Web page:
A new film has shone a light on the brutally short lives of the foxes that live and die in fur farms all over the world.
“A Lifetime” has been launched by Animal Defenders International (ADI) and showcases the troubling conditions and bleakly brief lives of two foxes, brothers Eryk and Borys, who were born and killed on a Polish fur farm in the space of just over six months.
ADI placed the hidden cameras on the farm in a bid to shine a light on an industry responsible for the deaths of over 100 million animals every year. The story follows three arctic foxes from birth– ADI named them Borys, Eryk, and Aleska. The film sees them nursed by their mother and later taking their first steps as tiny, halting fox cubs.
They exist without the confines of a cage and eventually without the care of their mother, who is eventually removed while the cubs continue to explore the world around them. And as time goes on and their coats grow into a thick white fur, the realisation hits home; their days are numbered.
The film shows how, after just seven months of life, Borys and Eryk are dragged from their cage, by their tails and hung up by a back leg. They already know their fate; they have seen countless foxes die before their very eyes. But they also know there is almost nothing they can do. Electrocuted, their limp, lifeless bodies are thrown on a cart to be skinned.
Female foxes, like their sister Aleska, are spared but a worse fate awaits; she will breed the next litter of foxes and watch as her babies are taken away and killed. And yet the cruelty continues to this very day. Every day, foxes at Polish fur farms suffer chronic pain in their bent feet and overgrown claws, the result of a lifetime living on a wire mesh floor.
Animals chew their own tails off in stress while any number of health issues go untreated. And yet the industry continues. Over 110 million animals die in fur farms every year, with a further 16 million trapped in the wild for their fur.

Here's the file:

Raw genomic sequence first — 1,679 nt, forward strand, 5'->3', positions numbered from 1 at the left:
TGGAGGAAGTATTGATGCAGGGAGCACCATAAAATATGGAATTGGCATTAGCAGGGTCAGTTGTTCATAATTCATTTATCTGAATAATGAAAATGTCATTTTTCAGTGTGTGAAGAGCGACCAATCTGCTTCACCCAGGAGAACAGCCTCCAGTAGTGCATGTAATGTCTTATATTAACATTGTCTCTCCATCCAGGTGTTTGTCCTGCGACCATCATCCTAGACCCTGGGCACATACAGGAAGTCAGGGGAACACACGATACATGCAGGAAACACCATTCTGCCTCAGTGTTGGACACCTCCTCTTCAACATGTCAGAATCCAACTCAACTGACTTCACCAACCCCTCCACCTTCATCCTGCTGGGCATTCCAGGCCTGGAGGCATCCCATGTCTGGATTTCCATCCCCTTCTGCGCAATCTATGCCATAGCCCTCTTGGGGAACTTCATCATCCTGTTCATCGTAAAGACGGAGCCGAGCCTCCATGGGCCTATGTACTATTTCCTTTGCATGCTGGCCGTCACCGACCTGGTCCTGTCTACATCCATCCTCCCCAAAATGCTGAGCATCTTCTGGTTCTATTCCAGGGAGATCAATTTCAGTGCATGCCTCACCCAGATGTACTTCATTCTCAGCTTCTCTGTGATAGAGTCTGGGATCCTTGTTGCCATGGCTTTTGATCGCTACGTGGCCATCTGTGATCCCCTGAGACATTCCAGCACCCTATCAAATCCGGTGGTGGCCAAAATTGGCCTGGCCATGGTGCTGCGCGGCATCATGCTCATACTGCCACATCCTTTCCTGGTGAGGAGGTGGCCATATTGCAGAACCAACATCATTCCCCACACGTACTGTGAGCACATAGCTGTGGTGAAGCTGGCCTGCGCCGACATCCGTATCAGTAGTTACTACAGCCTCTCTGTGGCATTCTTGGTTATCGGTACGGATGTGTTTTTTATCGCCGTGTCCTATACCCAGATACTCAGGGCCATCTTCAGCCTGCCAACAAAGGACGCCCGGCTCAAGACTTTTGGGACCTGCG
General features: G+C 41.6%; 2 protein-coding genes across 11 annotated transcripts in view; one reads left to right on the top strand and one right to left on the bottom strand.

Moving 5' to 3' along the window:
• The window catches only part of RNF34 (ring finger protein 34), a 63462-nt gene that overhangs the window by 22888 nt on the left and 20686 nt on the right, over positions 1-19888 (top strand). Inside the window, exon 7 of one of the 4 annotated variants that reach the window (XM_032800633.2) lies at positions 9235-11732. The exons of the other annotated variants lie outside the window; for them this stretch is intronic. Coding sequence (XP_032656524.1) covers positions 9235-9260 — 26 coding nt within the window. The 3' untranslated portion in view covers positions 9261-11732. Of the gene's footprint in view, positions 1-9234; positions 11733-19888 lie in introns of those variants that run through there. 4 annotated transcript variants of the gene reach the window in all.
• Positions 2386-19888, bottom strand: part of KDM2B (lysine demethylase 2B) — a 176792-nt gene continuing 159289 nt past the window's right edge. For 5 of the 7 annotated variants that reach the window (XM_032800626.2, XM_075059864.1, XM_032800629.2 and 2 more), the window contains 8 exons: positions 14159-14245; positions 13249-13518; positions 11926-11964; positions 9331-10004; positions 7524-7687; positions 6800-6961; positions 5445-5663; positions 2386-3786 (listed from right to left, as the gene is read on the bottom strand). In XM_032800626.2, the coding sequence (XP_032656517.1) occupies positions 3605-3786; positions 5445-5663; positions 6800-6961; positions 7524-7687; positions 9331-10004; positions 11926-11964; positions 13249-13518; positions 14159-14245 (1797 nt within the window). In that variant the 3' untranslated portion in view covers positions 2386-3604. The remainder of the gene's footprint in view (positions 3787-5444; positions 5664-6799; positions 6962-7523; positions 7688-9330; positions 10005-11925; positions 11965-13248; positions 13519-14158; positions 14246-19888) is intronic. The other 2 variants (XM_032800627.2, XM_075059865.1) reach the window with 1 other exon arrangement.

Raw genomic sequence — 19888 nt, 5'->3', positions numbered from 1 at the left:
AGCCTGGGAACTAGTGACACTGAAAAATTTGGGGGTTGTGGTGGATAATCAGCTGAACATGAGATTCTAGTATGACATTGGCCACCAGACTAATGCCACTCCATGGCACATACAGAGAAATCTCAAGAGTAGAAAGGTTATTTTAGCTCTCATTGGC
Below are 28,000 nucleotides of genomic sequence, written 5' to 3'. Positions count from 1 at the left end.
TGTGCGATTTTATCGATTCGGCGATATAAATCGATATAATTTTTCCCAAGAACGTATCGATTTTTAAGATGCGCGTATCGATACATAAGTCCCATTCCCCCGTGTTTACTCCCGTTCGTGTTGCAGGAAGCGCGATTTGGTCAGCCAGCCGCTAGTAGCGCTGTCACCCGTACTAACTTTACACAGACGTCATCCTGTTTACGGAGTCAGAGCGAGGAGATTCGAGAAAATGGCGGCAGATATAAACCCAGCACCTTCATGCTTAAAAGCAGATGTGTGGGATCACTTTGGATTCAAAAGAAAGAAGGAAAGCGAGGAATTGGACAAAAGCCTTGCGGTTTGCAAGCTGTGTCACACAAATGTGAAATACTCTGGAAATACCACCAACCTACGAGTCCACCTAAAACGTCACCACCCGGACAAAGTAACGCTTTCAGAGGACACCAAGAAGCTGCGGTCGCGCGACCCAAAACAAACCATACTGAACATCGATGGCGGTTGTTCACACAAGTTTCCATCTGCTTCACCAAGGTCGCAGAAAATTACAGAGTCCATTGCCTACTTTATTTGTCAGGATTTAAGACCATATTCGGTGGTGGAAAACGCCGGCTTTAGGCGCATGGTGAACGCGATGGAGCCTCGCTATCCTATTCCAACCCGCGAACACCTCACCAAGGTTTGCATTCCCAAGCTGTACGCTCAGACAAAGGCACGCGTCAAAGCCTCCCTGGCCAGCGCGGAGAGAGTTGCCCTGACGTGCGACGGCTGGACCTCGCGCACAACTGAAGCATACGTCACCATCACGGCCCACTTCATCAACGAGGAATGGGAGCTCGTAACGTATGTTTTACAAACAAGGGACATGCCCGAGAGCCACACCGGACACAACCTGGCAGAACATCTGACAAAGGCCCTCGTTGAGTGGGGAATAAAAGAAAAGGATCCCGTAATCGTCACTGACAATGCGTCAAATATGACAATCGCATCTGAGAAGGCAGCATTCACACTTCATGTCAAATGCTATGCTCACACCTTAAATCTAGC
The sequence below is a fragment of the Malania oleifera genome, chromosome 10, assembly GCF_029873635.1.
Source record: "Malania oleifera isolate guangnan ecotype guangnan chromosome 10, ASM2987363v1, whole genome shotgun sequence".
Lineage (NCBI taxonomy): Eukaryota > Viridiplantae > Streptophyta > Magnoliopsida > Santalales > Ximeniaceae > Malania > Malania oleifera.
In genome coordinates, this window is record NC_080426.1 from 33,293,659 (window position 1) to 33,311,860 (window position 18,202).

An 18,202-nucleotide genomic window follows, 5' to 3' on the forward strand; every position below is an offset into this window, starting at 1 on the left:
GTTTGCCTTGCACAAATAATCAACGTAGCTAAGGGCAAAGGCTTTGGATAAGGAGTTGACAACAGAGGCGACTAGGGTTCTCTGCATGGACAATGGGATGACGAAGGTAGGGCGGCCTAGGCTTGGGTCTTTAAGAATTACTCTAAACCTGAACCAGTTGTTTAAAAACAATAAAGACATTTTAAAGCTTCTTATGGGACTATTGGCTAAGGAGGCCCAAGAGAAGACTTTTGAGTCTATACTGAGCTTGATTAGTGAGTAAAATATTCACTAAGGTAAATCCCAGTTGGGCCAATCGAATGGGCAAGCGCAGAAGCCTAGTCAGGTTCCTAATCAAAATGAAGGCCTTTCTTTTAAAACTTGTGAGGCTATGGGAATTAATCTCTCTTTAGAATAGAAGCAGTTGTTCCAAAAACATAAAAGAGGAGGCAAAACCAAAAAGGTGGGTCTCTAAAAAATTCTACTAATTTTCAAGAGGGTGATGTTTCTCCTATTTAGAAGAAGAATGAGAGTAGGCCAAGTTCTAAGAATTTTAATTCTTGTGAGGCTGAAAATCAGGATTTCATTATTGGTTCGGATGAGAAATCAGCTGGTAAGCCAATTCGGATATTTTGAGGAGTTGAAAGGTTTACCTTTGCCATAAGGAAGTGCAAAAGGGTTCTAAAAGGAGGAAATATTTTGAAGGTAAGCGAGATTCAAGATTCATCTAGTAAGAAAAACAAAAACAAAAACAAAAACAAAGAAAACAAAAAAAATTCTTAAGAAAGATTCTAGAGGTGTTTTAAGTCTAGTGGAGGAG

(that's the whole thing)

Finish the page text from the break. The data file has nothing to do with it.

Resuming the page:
15 million foxes are killed every year for trinkets, trim and accessories. It takes 35 foxes to create a fur coat and many of the products being sold as fake, have been found to be anything but. All this, and yet the UK remains a popular marketplace for this most diabolical of industries.
Jan Creamer, who has filmed in multiple fur farms, said:
“Small, barren cages denying wild animals anything natural are the norm for an industry responsible for the cruel and unnecessary killing of over 100 million animals every year for vanity. In the UK 74% of the public opposes the wearing of fur, so it is disappointing that 17 years after the banning of fur farms here, the country remains a hub for the import and export of fur products. We need a concerted effort to eliminate this trade worldwide and that includes people being on the look-out for real fur being sold as ‘fake’.”
Poland is the fourth largest producer of fox fur in the world – almost all are exported. ADI’s previous investigations of fur farms in Finland, the world’s largest producer of fox fur, have shown similar suffering and cruel deaths.
The ADI team has also filmed inside farms in the United States and the UK – the UK banned fur farming but remains a major dealer importing and exporting fur. The ADI findings highlight a cruel industry built on an image of beauty and luxury, desperately hiding the suffering of sensitive, intelligent, animals being farmed in filthy, intensive factory conditions or trapped for their fur.
It’s time it was shut down for good – if this film doesn’t convince you of that, nothing will.
Loaded staff writer Jack Beresford has produced content for Lad Bible, Axonn Media and a variety of online sports and news media outlets.